It takes three crucial things to build a cutting-edge, and reliable, artificial intelligence (AI) system.
First, you need a corpus of training data. Second, you need to algorithmically weight the inputs from that training data so that the AI system’s probability engine can generate accurate responses. Third, and perhaps most importantly, you need the compute power and resources to effectively implement and scale the prior two steps.
Meta CEO Mark Zuckerberg believes his company has the winning combination of all three to capture the lead in the tech sector’s ongoing AI arms race.
Fresh off of the stock market’s biggest ever single-session market value jump (a $197 billion boom), there’s a chance he may be right.
At the very least, “AI” are the two most important letters to watch in Meta’s “Year of Efficiency,” and Meta’s approach to AI — which differs from its peer competitors Google and Microsoft — has lessons for other players looking to compete in the space.
“If we succeed, everyone who uses our services will have a world-class AI assistant to help get things done. Every creator will have an AI that their community can engage with. Every business will have an AI that their customers can interact with to buy goods and get support, and every developer will have a state-of-the-art open-source model to build with,” Zuckerberg told investors on Meta’s Thursday (Feb. 1) full year 2023 earnings call.
The company plans to spend up to $37 billion a year “playing to win.”
“The number of people daily using Facebook, Instagram and WhatsApp is the highest it’s ever been,” Zuckerberg explained to investors, noting that across the Meta Platforms suite of products, monthly active users, as a metric, was 3.7 billion at the end of the year.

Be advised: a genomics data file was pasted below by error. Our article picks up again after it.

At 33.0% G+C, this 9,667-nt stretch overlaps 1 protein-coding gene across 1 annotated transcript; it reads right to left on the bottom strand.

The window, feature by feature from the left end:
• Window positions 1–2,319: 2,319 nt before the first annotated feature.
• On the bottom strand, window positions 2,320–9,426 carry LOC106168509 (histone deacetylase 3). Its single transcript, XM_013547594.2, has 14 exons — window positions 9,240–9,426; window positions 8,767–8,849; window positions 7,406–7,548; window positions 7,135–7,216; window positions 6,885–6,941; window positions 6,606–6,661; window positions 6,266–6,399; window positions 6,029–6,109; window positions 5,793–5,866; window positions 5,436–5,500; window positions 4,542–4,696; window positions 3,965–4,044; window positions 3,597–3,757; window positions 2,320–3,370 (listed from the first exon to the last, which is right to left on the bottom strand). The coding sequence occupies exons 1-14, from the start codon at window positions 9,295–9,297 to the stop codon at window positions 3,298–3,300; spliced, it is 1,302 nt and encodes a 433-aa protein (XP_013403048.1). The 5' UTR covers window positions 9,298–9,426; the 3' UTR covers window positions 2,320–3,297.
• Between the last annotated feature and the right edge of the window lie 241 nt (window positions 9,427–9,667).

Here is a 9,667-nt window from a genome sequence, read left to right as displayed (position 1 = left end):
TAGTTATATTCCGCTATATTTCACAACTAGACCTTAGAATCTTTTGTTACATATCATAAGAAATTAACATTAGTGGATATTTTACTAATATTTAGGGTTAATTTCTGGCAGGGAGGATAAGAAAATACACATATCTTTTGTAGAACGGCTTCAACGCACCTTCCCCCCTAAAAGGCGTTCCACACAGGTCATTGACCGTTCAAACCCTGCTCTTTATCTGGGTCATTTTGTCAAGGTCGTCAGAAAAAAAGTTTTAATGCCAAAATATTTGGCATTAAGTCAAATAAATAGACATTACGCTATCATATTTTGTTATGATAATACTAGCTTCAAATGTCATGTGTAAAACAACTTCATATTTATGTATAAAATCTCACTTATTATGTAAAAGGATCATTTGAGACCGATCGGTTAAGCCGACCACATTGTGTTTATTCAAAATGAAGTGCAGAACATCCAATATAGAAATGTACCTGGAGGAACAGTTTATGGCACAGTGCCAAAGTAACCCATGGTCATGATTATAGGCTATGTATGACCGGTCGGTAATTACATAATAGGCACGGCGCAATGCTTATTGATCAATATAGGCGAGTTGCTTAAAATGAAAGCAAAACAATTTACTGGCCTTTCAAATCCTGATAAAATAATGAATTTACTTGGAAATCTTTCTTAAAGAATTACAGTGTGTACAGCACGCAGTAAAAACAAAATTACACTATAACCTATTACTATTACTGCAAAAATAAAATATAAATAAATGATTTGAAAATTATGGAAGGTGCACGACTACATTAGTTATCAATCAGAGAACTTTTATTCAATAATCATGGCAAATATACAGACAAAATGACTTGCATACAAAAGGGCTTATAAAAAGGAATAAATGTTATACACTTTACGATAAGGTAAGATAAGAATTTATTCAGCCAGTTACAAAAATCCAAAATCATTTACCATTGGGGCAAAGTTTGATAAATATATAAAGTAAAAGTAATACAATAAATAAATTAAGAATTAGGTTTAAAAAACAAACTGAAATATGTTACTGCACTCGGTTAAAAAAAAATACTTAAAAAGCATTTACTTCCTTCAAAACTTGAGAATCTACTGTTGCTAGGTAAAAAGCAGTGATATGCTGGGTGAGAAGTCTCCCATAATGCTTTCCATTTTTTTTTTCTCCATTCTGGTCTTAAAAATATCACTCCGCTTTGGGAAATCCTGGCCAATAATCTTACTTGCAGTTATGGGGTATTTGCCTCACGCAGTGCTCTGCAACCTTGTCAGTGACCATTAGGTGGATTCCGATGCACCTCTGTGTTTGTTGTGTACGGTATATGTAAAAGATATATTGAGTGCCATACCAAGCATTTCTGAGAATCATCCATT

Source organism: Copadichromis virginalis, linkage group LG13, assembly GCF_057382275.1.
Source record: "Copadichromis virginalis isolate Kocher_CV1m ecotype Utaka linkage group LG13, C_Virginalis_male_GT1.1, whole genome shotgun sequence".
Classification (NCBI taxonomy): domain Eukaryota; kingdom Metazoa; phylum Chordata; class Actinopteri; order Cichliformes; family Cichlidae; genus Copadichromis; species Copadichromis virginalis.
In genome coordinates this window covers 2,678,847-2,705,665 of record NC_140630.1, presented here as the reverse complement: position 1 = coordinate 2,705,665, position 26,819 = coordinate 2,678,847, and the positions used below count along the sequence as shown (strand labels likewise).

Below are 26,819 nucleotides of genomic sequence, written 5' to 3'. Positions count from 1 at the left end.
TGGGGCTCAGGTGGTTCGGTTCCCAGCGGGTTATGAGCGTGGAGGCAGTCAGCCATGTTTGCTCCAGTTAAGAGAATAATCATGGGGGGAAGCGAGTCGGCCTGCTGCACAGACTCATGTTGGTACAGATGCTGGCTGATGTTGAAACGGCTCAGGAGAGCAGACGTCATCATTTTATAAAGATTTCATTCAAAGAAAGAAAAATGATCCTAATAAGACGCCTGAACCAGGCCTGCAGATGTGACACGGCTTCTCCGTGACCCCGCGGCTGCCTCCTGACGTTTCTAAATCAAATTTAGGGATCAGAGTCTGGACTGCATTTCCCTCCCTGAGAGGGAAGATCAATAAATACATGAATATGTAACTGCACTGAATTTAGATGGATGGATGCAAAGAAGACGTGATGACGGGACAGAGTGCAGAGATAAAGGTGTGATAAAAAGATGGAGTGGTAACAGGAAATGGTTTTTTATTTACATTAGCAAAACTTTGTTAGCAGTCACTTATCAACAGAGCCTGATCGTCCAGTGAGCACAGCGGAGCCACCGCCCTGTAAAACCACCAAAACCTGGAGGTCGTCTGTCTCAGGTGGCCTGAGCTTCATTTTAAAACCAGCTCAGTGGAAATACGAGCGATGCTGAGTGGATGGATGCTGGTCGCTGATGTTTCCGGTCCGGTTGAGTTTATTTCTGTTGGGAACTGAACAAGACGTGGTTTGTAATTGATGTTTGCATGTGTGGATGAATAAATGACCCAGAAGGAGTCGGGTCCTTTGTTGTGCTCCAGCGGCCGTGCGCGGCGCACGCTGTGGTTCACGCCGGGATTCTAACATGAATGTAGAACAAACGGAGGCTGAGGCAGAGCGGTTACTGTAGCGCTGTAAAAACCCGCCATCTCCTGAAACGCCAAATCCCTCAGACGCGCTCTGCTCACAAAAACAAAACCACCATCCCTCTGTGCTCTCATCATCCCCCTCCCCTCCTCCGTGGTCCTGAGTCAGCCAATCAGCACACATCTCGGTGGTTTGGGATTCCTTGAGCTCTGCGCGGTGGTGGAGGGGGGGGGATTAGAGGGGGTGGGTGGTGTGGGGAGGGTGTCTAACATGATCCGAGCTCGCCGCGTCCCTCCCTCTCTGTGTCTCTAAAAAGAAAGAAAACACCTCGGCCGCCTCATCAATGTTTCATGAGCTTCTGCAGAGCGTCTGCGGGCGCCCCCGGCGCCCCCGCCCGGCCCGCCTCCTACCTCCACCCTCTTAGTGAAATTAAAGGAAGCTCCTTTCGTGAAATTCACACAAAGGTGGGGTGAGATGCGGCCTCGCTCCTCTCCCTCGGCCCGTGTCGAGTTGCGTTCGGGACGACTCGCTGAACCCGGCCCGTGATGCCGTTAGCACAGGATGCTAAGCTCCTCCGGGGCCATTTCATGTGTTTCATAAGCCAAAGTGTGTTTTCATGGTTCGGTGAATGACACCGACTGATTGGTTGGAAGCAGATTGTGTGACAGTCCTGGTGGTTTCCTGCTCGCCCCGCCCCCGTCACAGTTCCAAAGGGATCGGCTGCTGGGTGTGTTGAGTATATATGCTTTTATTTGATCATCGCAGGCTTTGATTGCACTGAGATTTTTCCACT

But how does this relate to Meta’s AI strategy?
For one, as Zuckerberg told investors as he unpacked his company’s AI strategy, “on Facebook and Instagram there are hundreds of billions of publicly shared images and tens of billions of public videos, which we estimate is greater than the Common Crawl dataset, and people share large numbers of public text posts in comments across our services as well.”
Importantly, those posts aren’t static pieces of content — they are in effect already fine-tuned and weighted by things like “likes” and “views” and other engagement metrics native to the social media experience. Metrics which Meta can leverage to continuously improve its products.
After all, establishing robust feedback loops with a large user base is crucial for refining AI systems, addressing user concerns, and ensuring continuous improvement. And Meta owns this content, protecting it from copyright lawsuits like the those faced by OpenAI.
Feedback loops allow an AI system to continuously learn and adapt based on user interactions. By collecting input from millions — and billions — of users, the system can identify patterns, correct errors, and refine its algorithms over time. This iterative process enables rapid improvements in the AI system’s performance and capabilities.
This approach not only enhances the performance and reliability of AI services but also fosters a stronger connection between the company and its user community, driving differentiation in a competitive landscape.
User behavior and preferences evolve over time. Regular feedback ensures that an AI system remains adaptable and responsive to changing trends, allowing the company to stay ahead of the curve and meet emerging user needs effectively.
While the jury is out on whether Meta’s user data is more valuable for AI training purposes when compared to the massive corpus of data used by other companies — for example, Google has its titular search engine to draw on, as well as YouTube and its G-suite of office products, while Microsoft and OpenAI are forging as many content partnerships as they can — Meta’s open-source approach to AI development provides a potential growth engine.
That’s because, as Google, Microsoft and OpenAI, and others push forward developing closed-source AI systems which can only progress as fast as the engineering talent at those firms are able to prod them, Meta is taking a different tact and moving forward with an open-source approach, allowing it to benefit from the external developers building off of its foundational AI models.
Of course, every game plan is perfect in a vacuum. As the AI arms race plays out, the strategies each big tech giant acts out will be key to watch — and certain to impact each other.